09/06/13 Chaptered by Secretary of State. Res. Chapter 98, Statutes of 2013.
- SCR 44 (DeSaulnier) Joe Eddy McDonald Memorial Overcrossing.
Designates the Willow Avenue Overcrossing over Route 4 in Contra Costa County as the Joe Eddy McDonald Memorial Overcrossing.
09/20/13 Chaptered by Secretary of State. Res. Chapter 124, Statutes of 2013.
- SCR 55 (Gaines, Nielsen) Dean Patton Memorial Interchange.
Designates the interchange between Route 99 and Riego Road in Sutter County as the Dean Patton Memorial Interchange.
09/20/13 Chaptered by Secretary of State. Res. Chapter 125, Statutes of 2013.
I checked the CTC Liaison page for the results of the CTC meetings the October meeting. The following items were of interest:
2.1c Proposition 1B Amendments for Action
(2a) The Department proposes to amend the Route 99 baseline amendment for the Arboleda Road Freeway project (PPNO 5414) in Merced County to revise the project limits.
2.2b. Environmental Matters — Notice of Availability of Draft Environment Impact Report (EIR)
06-Ker-58, PM R143.5/R143.9, 08-SBd-58, PM 0.0/12.9 Route 58 Kramer Junction Expressway Project. Widen a portion of Route 58 from two lanes to four lanes near the town of Boron. (DEIR) (PPNO 0215C) (STIP)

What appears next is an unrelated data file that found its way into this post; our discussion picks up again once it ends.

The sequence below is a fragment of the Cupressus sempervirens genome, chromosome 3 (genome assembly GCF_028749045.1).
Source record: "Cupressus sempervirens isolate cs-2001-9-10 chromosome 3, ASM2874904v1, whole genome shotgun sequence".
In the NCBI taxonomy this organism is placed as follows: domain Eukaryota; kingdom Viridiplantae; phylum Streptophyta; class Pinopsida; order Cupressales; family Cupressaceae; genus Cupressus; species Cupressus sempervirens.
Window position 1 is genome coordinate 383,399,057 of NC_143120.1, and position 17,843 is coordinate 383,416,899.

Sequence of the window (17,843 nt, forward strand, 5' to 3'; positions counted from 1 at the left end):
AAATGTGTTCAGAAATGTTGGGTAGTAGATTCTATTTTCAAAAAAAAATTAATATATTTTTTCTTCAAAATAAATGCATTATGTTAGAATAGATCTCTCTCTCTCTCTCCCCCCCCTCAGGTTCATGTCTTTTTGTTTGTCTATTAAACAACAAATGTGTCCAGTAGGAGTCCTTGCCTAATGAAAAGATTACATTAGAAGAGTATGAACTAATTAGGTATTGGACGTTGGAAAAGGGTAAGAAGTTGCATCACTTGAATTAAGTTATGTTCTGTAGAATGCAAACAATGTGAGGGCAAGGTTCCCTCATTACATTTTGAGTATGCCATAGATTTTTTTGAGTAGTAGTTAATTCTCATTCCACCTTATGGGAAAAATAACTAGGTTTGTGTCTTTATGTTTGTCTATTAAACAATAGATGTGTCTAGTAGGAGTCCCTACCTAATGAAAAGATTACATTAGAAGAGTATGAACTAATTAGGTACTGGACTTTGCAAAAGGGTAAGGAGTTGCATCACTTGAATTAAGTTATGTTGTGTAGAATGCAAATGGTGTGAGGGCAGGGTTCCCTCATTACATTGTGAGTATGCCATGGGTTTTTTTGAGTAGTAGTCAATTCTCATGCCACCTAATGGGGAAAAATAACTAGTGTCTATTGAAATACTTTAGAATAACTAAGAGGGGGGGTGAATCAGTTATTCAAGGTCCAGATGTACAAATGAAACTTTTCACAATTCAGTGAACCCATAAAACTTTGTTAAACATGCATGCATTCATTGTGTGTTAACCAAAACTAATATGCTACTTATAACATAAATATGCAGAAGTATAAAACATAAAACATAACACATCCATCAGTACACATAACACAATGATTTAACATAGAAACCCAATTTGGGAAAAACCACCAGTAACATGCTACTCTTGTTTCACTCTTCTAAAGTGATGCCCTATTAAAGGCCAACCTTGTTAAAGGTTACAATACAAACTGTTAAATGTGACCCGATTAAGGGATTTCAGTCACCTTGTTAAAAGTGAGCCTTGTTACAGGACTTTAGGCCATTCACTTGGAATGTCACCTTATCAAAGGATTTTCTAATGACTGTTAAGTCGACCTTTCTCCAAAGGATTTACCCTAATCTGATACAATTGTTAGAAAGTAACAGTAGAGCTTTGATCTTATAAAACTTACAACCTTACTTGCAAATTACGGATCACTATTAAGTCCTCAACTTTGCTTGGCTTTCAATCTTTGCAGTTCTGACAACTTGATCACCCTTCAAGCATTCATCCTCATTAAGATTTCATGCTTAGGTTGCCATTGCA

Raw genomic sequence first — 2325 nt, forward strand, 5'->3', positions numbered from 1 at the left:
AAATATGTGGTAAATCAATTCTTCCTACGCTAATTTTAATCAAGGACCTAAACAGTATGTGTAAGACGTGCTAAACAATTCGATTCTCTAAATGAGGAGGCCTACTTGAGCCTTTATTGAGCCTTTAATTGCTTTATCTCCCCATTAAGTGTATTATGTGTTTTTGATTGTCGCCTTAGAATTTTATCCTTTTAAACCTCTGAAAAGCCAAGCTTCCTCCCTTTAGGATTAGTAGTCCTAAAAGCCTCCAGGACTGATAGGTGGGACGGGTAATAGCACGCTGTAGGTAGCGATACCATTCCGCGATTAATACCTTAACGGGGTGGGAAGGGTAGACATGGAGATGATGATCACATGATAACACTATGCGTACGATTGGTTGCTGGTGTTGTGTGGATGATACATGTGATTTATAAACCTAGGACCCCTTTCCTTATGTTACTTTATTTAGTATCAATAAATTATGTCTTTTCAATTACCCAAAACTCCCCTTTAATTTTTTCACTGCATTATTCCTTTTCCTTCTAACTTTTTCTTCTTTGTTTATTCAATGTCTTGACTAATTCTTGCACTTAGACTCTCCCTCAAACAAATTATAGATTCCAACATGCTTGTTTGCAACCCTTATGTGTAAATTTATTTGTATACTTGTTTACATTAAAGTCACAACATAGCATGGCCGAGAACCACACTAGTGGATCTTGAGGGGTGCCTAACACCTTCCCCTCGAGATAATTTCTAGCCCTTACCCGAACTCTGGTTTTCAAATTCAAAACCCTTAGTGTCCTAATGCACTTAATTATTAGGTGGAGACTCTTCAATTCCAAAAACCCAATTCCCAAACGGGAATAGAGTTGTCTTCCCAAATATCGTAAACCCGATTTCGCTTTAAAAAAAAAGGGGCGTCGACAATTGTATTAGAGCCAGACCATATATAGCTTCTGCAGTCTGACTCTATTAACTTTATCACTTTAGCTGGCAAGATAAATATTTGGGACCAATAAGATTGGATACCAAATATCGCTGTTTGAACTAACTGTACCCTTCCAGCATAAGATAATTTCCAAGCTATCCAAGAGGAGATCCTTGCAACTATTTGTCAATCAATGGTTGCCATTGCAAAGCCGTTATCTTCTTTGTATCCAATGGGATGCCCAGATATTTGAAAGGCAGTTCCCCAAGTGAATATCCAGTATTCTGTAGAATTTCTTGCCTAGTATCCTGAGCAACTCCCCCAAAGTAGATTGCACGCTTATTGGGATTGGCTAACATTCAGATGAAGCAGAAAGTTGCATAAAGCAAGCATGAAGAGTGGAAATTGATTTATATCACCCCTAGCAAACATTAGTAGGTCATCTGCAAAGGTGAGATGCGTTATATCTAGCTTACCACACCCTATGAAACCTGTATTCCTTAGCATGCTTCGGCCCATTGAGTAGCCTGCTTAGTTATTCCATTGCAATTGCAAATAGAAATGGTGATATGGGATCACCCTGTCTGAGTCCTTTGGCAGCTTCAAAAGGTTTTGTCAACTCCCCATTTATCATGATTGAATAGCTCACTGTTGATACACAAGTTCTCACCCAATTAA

2.2c. Environmental Matters — Approval of Projects for Future Consideration of Funding, Route Adoption or New Public Road
(1) Approval of Project for Future Consideration of Funding: 03 – Yuba County Route 70/Feather River Boulevard Interchange Project – construction of interchange near the City of Marysville.
(2) Approval of Project for Future Consideration of Funding: 04 – San Mateo County Route 1 San Pedro Creek Bridge Replacement Project – bridge removal and reconstruction in the city of Pacifica.
(5) Approval of Project(s) for Future Consideration of Funding and/or Road Adoption:
- 03-But-70, PM 23.91/24.46. Flag Canyon Creek Bridge Replacement Project. Replace existing bridge on Route 70 near the city of Oroville.
- 04-Nap-29, PM 47.0/47.2. Troutdale Creek Bridge Replacement Project. Replace an existing bridge on Route 29 near the city of Calistoga.